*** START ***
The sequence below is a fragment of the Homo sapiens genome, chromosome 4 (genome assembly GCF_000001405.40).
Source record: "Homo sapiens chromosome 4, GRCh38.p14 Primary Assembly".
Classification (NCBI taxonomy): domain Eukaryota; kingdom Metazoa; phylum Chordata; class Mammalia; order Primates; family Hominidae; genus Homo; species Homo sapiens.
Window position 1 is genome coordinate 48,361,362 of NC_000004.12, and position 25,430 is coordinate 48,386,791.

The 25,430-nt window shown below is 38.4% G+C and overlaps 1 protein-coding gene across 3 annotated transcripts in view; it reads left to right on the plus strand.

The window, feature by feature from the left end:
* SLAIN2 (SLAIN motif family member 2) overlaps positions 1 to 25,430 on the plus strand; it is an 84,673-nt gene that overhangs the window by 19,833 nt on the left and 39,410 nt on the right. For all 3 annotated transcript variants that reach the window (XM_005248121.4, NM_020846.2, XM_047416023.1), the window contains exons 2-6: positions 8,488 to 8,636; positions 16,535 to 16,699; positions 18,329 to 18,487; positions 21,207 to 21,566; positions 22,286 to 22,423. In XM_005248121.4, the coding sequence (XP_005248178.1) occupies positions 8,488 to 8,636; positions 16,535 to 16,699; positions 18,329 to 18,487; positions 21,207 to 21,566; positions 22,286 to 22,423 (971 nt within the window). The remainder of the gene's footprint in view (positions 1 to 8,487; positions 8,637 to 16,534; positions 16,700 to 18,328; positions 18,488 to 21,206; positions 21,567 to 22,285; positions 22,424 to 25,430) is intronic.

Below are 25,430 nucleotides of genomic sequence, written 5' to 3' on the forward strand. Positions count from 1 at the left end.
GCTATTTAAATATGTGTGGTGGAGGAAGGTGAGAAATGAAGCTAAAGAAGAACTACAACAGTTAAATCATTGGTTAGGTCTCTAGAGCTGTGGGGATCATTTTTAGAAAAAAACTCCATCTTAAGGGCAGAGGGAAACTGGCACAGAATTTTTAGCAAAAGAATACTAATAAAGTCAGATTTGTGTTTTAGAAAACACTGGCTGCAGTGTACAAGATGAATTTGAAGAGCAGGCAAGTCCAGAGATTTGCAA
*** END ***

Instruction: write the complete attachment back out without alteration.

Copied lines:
The sequence below is a fragment of the Homo sapiens genome, chromosome 4 (genome assembly GCF_000001405.40).
Source record: "Homo sapiens chromosome 4, GRCh38.p14 Primary Assembly".
Classification (NCBI taxonomy): domain Eukaryota; kingdom Metazoa; phylum Chordata; class Mammalia; order Primates; family Hominidae; genus Homo; species Homo sapiens.
Window position 1 is genome coordinate 48,361,362 of NC_000004.12, and position 25,430 is coordinate 48,386,791.

The 25,430-nt window shown below is 38.4% G+C and overlaps 1 protein-coding gene across 3 annotated transcripts in view; it reads left to right on the plus strand.

The window, feature by feature from the left end:
* SLAIN2 (SLAIN motif family member 2) overlaps positions 1 to 25,430 on the plus strand; it is an 84,673-nt gene that overhangs the window by 19,833 nt on the left and 39,410 nt on the right. For all 3 annotated transcript variants that reach the window (XM_005248121.4, NM_020846.2, XM_047416023.1), the window contains exons 2-6: positions 8,488 to 8,636; positions 16,535 to 16,699; positions 18,329 to 18,487; positions 21,207 to 21,566; positions 22,286 to 22,423. In XM_005248121.4, the coding sequence (XP_005248178.1) occupies positions 8,488 to 8,636; positions 16,535 to 16,699; positions 18,329 to 18,487; positions 21,207 to 21,566; positions 22,286 to 22,423 (971 nt within the window). The remainder of the gene's footprint in view (positions 1 to 8,487; positions 8,637 to 16,534; positions 16,700 to 18,328; positions 18,488 to 21,206; positions 21,567 to 22,285; positions 22,424 to 25,430) is intronic.

Below are 25,430 nucleotides of genomic sequence, written 5' to 3' on the forward strand. Positions count from 1 at the left end.
GCTATTTAAATATGTGTGGTGGAGGAAGGTGAGAAATGAAGCTAAAGAAGAACTACAACAGTTAAATCATTGGTTAGGTCTCTAGAGCTGTGGGGATCATTTTTAGAAAAAAACTCCATCTTAAGGGCAGAGGGAAACTGGCACAGAATTTTTAGCAAAAGAATACTAATAAAGTCAGATTTGTGTTTTAGAAAACACTGGCTGCAGTGTACAAGATGAATTTGAAGAGCAGGCAAGTCCAGAGATTTGCAA